This is the average UIT participant

International students take part in the introduction week. Photo DUB

More than 3,400 students from all corners of the country and beyond are ready to spend this week getting to know the city of Utrecht and its student life. DUB wondered who the average UIT participant is, and studied the data of the UIT registrations to find out. We discovered a number of surprising – and less surprising – facts about the new batch of students.

Among other things, DUB found:

That if you encounter an UIT participant, there’s a chance of over 1 in 3 that that person was born in 2001 – meaning they’re either eighteen, or will turn eighteen this year.

That the age difference between the youngest and oldest participants in the Utrecht Introduction Week is more than nineteen years. The youngest participant is only 15 years old, while the oldest will turn 35 during the UIT week.

That that participant isn’t the only one celebrating their birthday during the UIT week: in total, 55 UIT participants celebrate their birthdays this week. Sixteen of them are turning 18.

That 60 percent of participants are women.

That the UIT participants are from 753 different cities, towns and villages in both the Netherlands and beyond.

That almost 7 percent of participants currently already lives in Utrecht. 24 percent of participants is from the province of Utrecht.

That in total, there are students from nineteen different countries participating, with 32 nationalities.That among the internationals, Germans are the largest group.

That 31 percent of participants indicated they preferred vegetarian food.

You’d think the UIT is mostly popular among upcoming freshmen, for whom the city is still a new place waiting to be explored. But the city supplying – by far – the highest number of UIT participants, is Utrecht itself. Of all participants, two hundred are already living in Utrecht. That’s nearly 7 percent of all UIT participants, and is three times the number of students from Amersfoort, second place in supplying students.

More internationals than people from Drenthe
In total, there are participants from 753 different towns and cities, from Aagtekerke to Naarden and Zwolle. However, there aren’t just people from the Netherlands participating in the UIT week. This year, 55 international students are participating in the UIT, the same as the number of students from the province of Zeeland, and more than the number of students from the provinces of Drenthe and Flevoland. Germany is supplying the highest number of internationals: no fewer than nineteen. Other participants are from (among others): Belgium (13), Chile (1), Saint Martin (1), Tanzania, and Switzerland (3).

In total, there are participants from nineteen different countries. Looking at the participants’ nationalities, the group is even more diverse. Among the UIT participants, no fewer than 32 different nationalities are represented.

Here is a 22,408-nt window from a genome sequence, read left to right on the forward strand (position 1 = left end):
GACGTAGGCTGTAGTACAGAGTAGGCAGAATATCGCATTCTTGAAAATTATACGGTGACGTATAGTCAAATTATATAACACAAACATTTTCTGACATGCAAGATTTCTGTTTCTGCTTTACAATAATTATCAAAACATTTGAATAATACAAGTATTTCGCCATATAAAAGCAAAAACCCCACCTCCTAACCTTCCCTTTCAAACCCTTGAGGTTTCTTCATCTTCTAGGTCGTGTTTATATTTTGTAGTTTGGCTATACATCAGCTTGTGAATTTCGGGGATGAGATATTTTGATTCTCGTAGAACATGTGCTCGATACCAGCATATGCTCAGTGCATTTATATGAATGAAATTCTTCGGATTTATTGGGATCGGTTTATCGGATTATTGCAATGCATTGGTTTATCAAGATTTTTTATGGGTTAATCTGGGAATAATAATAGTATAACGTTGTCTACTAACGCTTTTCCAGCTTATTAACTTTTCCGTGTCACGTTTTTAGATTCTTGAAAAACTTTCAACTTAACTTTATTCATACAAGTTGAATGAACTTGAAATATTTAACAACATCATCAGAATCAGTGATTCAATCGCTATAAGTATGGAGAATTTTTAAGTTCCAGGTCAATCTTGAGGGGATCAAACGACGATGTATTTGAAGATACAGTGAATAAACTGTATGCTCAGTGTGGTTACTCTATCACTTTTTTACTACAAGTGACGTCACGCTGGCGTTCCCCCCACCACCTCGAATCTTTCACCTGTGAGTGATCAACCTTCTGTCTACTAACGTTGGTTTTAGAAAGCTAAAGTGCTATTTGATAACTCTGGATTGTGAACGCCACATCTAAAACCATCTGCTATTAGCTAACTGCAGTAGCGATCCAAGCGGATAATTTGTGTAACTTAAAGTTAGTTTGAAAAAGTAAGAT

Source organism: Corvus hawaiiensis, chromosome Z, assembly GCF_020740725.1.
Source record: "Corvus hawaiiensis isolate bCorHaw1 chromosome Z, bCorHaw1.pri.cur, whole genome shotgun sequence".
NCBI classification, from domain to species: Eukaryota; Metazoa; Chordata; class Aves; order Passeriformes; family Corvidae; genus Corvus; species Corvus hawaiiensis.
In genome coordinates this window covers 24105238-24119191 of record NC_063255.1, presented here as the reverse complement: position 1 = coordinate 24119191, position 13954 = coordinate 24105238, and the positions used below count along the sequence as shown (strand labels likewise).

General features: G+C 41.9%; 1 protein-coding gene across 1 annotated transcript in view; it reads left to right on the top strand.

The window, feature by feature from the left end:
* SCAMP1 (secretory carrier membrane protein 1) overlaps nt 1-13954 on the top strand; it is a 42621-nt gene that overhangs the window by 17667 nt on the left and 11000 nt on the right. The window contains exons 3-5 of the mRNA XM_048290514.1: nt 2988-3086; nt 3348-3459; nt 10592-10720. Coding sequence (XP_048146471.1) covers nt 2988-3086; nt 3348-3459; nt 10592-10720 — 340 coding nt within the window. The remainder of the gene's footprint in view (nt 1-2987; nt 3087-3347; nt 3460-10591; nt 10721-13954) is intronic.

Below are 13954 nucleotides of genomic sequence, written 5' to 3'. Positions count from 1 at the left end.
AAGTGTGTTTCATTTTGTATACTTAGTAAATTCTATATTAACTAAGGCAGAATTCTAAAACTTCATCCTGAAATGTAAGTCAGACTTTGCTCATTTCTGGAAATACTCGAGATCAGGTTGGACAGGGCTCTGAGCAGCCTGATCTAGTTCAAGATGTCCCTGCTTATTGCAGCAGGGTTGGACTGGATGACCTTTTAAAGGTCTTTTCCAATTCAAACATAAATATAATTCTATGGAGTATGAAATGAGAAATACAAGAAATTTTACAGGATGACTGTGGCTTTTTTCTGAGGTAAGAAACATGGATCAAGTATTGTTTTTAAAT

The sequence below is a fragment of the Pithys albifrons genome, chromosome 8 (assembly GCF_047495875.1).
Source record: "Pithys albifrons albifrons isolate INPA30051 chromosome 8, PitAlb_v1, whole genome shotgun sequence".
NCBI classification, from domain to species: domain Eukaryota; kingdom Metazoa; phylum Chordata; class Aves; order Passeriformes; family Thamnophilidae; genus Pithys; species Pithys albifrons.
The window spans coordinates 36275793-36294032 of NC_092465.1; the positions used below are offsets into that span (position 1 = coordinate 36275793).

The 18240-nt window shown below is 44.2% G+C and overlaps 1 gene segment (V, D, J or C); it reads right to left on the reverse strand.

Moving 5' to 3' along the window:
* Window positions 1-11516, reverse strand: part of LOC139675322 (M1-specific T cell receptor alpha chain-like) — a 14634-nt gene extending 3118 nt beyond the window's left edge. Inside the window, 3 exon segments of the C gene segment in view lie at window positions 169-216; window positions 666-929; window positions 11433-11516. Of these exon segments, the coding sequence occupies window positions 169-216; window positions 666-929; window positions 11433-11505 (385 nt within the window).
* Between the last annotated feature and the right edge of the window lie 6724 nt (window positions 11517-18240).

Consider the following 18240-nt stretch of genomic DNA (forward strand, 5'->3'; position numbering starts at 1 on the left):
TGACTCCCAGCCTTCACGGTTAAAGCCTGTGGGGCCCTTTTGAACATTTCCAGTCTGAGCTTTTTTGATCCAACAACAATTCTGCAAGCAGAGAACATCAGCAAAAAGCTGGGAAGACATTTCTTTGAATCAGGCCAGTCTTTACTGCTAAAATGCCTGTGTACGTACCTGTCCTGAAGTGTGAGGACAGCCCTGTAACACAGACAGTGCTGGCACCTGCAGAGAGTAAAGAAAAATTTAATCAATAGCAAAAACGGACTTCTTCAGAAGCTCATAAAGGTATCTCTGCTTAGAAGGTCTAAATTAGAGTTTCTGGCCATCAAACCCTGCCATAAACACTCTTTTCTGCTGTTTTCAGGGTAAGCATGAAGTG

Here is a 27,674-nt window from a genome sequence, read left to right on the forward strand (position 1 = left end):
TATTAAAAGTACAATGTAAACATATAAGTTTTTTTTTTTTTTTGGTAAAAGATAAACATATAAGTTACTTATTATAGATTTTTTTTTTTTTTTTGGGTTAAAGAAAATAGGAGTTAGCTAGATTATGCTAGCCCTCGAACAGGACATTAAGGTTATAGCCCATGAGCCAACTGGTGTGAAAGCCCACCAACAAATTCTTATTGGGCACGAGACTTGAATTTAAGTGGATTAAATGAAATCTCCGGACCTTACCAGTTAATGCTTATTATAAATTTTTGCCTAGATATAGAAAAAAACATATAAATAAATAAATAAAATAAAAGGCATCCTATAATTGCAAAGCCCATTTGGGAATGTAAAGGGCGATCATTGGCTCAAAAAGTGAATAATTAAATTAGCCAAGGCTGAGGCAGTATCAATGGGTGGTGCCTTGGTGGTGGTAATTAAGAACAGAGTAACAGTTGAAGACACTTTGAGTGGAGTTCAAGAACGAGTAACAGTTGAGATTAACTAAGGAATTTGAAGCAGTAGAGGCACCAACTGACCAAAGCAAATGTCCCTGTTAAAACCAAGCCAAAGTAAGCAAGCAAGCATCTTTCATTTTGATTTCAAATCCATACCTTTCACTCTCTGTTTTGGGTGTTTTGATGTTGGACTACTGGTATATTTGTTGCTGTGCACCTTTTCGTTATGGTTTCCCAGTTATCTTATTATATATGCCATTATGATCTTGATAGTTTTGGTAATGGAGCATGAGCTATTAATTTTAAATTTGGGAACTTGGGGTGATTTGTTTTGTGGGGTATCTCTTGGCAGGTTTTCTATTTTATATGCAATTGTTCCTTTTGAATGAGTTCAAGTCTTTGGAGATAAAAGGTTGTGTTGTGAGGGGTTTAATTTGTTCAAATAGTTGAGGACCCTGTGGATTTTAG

Number of UIT participants from Dutch provinces. Illustration DUB.

Law most popular study programme
Looking at the previous education of the over 3,000 prospective students, it’s clear most come from the Dutch vwo or gymnasium. This is reflected in the educational institution they’ve registered at. Seven out of every ten UIT participants are going to study at Utrecht University. These aren’t exclusively Bachelor’s students: 81 (pre-)Master’s students are participating in the introduction week.

The 2,360 prospective Bachelor’s students registered for 45 different study programmes. The UU has 49 Bachelor’s programmes. The Law programme is the most popular one by far, followed by Psychology. It’s unknown what programmes the 81 (pre-)Master’s students have registered for, but we do know that of these group, 22 are pre-Master’s students. Thirteen of the 81 are from abroad.

Age of UIT particants. Illustration DUB

Mostly ‘00s kids
More than 40 percent of the UIT participants are either younger than eighteen, or only turned eighteen this year. The chance of encountering an UIT participant this week who was born in 2001, is over 1 in 3. In total, nearly 60 percent of participants were born in the 2000s. still, it’s not just Generation Z kids that are joining the UIT week. The oldest participant is 34, and will turn 35 during the UIT week. He’s more than nineteen years older than the youngest participant, who’s only 15.

The oldest participant of the UIT week isn’t the only one with a birthday this week: there are 54 other participants whose birthdays are also during the UIT festivities. Sixteen of them are turning 18 during the UIT. That means they’ll be able to switch their ‘below 18’ wristband for an ‘18+’ wristband, and will be able to order alcohol at the bar.

Not just hanging around in bars
If you think most participants see the UIT as an opportunity for endless bar hopping, you’re wrong. For the first time, participants were able to choose the type of group they wanted to be assigned to: ‘culture & info’, ‘parties & associations’, or a mix of both. Although only one in fifty students chose an informative, cultural programme, it’s not the case that all the other students chose the exclusively parties & associations groups. 72 percent of students chose a varied programme.

Another remarkable thing about participants’ personal preferences is that one in three stated they wished to eat vegetarian meals. This, despite the fact that only 3 percent of Dutch people are vegetarians. Furthermore, 35 percent of participants decided to donate to the charity sponsored by the introduction event: the Move Foundation.

This data story is based on the number of registrations (3,348) for the Utrecht Introduction Week as of Monday, August 5. Participants were still able to register for the UIT until Friday, August 9. In those days, another 350 students registered for the UIT, making the total number of students lower than last year, when more than four thousand students joined the UIT week.